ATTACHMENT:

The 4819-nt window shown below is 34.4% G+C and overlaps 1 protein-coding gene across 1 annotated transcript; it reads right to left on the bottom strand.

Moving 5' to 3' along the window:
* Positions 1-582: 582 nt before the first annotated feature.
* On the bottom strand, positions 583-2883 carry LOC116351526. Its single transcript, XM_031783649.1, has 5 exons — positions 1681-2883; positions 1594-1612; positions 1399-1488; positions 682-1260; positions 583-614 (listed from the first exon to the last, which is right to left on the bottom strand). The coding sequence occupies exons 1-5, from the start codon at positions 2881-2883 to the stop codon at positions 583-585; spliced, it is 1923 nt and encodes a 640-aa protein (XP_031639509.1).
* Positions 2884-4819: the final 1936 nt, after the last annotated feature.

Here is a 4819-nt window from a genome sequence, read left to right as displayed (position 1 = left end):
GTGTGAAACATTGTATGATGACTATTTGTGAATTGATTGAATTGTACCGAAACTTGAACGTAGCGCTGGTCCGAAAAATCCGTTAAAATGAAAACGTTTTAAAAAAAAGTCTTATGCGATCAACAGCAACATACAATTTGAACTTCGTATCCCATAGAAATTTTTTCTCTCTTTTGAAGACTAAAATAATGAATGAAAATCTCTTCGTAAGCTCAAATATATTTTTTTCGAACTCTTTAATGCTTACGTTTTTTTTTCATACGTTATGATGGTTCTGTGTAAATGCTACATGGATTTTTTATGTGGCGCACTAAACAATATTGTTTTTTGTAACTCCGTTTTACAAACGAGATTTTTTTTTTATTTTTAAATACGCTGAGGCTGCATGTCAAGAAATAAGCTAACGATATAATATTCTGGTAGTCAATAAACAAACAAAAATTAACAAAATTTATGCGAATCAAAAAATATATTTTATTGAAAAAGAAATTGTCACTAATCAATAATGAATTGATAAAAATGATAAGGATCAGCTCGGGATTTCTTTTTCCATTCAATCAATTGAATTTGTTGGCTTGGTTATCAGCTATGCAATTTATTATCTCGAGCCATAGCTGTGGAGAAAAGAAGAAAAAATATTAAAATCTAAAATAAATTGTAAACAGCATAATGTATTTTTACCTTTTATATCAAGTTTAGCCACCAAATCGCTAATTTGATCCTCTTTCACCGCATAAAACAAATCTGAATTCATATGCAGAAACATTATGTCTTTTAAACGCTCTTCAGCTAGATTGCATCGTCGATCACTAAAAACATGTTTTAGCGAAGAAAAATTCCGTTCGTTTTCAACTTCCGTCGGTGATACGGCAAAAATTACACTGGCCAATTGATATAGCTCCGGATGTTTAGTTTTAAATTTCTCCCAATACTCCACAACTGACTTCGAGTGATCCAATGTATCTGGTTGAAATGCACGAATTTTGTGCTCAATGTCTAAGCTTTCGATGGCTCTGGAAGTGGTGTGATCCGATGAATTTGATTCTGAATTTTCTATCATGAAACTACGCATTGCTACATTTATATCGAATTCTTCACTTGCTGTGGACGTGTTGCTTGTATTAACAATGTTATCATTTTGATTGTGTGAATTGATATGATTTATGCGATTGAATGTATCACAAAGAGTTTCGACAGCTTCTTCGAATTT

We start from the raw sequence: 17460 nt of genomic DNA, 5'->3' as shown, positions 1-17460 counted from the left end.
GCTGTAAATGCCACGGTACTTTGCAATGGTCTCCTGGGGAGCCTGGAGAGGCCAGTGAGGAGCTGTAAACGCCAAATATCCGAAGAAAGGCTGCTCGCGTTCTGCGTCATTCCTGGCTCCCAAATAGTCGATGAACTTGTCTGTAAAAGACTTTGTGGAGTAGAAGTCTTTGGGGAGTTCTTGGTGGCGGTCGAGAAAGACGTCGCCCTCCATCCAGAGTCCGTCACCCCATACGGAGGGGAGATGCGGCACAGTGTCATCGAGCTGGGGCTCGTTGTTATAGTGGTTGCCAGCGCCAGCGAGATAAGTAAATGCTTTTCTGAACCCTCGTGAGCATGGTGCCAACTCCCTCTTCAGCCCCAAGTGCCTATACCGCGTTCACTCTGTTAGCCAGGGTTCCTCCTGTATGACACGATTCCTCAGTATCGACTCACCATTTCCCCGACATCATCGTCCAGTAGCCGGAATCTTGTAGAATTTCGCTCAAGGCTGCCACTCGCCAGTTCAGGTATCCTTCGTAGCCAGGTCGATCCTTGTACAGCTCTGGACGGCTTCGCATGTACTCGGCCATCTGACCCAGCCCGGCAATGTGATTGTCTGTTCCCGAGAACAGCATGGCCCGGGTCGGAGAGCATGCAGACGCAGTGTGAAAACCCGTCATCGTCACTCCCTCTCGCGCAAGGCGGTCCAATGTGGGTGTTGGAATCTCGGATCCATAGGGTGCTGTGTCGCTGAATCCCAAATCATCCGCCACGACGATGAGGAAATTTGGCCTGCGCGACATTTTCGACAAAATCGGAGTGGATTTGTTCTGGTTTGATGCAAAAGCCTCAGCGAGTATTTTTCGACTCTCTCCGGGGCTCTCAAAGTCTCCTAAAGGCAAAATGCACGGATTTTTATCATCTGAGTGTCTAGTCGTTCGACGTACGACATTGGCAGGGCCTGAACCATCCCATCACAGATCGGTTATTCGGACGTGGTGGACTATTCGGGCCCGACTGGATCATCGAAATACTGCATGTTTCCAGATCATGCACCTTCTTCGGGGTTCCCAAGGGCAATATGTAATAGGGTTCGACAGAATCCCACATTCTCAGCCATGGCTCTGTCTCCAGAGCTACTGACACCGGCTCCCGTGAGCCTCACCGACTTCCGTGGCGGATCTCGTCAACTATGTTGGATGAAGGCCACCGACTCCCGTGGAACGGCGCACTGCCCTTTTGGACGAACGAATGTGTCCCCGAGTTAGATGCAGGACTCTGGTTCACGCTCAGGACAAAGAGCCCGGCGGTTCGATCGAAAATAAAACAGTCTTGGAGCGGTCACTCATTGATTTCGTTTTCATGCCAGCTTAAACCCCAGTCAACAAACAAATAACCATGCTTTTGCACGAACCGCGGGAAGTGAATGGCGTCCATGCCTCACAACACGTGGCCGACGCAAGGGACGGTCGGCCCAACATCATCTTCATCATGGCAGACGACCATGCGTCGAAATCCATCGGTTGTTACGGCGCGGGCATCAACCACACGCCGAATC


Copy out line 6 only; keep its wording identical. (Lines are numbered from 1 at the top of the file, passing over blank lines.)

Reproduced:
Here is a 4819-nt window from a genome sequence, read left to right as displayed (position 1 = left end):